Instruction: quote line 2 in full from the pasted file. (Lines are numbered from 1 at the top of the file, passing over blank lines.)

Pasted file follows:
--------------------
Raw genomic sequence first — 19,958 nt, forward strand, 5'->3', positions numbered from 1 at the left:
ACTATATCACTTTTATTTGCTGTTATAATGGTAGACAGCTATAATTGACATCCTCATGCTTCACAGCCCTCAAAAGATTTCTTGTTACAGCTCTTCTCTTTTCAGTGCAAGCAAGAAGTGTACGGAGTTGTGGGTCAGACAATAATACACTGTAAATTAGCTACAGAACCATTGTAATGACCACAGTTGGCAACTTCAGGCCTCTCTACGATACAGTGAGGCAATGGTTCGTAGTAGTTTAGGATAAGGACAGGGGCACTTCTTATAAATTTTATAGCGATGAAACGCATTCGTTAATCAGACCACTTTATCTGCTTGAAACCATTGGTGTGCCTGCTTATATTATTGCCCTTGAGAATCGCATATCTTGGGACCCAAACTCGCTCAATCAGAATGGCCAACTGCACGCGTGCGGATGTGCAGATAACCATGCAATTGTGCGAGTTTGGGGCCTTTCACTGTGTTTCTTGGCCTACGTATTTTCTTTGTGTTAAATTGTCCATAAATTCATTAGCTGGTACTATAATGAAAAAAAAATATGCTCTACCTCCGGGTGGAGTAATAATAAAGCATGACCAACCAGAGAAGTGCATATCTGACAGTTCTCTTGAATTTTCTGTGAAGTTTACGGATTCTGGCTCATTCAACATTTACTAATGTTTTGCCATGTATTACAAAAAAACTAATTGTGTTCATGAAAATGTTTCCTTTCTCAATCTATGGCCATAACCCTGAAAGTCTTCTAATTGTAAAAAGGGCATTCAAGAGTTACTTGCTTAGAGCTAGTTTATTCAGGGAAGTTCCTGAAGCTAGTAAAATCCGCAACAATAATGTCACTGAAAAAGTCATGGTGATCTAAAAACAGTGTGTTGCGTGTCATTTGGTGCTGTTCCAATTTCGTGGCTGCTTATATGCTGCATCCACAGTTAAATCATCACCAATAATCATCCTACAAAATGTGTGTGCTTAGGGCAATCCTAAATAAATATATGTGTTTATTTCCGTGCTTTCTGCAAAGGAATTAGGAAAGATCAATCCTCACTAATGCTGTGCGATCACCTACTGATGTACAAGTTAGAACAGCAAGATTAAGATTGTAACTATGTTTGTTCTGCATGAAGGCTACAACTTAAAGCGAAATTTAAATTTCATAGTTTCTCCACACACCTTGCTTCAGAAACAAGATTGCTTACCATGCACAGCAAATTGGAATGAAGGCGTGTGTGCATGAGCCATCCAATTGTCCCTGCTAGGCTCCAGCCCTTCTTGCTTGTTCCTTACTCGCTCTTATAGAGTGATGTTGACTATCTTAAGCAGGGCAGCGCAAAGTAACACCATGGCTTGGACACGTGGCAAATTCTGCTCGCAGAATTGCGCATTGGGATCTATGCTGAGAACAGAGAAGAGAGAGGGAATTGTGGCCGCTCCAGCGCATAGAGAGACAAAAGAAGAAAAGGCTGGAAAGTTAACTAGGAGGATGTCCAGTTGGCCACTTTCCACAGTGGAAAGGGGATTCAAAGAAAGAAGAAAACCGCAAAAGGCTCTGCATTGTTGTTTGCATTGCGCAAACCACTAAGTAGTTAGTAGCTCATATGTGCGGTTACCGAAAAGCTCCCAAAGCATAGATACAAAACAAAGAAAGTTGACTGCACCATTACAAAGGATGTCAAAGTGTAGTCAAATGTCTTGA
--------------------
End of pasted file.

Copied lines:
ACTATATCACTTTTATTTGCTGTTATAATGGTAGACAGCTATAATTGACATCCTCATGCTTCACAGCCCTCAAAAGATTTCTTGTTACAGCTCTTCTCTTTTCAGTGCAAGCAAGAAGTGTACGGAGTTGTGGGTCAGACAATAATACACTGTAAATTAGCTACAGAACCATTGTAATGACCACAGTTGGCAACTTCAGGCCTCTCTACGATACAGTGAGGCAATGGTTCGTAGTAGTTTAGGATAAGGACAGGGGCACTTCTTATAAATTTTATAGCGATGAAACGCATTCGTTAATCAGACCACTTTATCTGCTTGAAACCATTGGTGTGCCTGCTTATATTATTGCCCTTGAGAATCGCATATCTTGGGACCCAAACTCGCTCAATCAGAATGGCCAACTGCACGCGTGCGGATGTGCAGATAACCATGCAATTGTGCGAGTTTGGGGCCTTTCACTGTGTTTCTTGGCCTACGTATTTTCTTTGTGTTAAATTGTCCATAAATTCATTAGCTGGTACTATAATGAAAAAAAAATATGCTCTACCTCCGGGTGGAGTAATAATAAAGCATGACCAACCAGAGAAGTGCATATCTGACAGTTCTCTTGAATTTTCTGTGAAGTTTACGGATTCTGGCTCATTCAACATTTACTAATGTTTTGCCATGTATTACAAAAAAACTAATTGTGTTCATGAAAATGTTTCCTTTCTCAATCTATGGCCATAACCCTGAAAGTCTTCTAATTGTAAAAAGGGCATTCAAGAGTTACTTGCTTAGAGCTAGTTTATTCAGGGAAGTTCCTGAAGCTAGTAAAATCCGCAACAATAATGTCACTGAAAAAGTCATGGTGATCTAAAAACAGTGTGTTGCGTGTCATTTGGTGCTGTTCCAATTTCGTGGCTGCTTATATGCTGCATCCACAGTTAAATCATCACCAATAATCATCCTACAAAATGTGTGTGCTTAGGGCAATCCTAAATAAATATATGTGTTTATTTCCGTGCTTTCTGCAAAGGAATTAGGAAAGATCAATCCTCACTAATGCTGTGCGATCACCTACTGATGTACAAGTTAGAACAGCAAGATTAAGATTGTAACTATGTTTGTTCTGCATGAAGGCTACAACTTAAAGCGAAATTTAAATTTCATAGTTTCTCCACACACCTTGCTTCAGAAACAAGATTGCTTACCATGCACAGCAAATTGGAATGAAGGCGTGTGTGCATGAGCCATCCAATTGTCCCTGCTAGGCTCCAGCCCTTCTTGCTTGTTCCTTACTCGCTCTTATAGAGTGATGTTGACTATCTTAAGCAGGGCAGCGCAAAGTAACACCATGGCTTGGACACGTGGCAAATTCTGCTCGCAGAATTGCGCATTGGGATCTATGCTGAGAACAGAGAAGAGAGAGGGAATTGTGGCCGCTCCAGCGCATAGAGAGACAAAAGAAGAAAAGGCTGGAAAGTTAACTAGGAGGATGTCCAGTTGGCCACTTTCCACAGTGGAAAGGGGATTCAAAGAAAGAAGAAAACCGCAAAAGGCTCTGCATTGTTGTTTGCATTGCGCAAACCACTAAGTAGTTAGTAGCTCATATGTGCGGTTACCGAAAAGCTCCCAAAGCATAGATACAAAACAAAGAAAGTTGACTGCACCATTACAAAGGATGTCAAAGTGTAGTCAAATGTCTTGA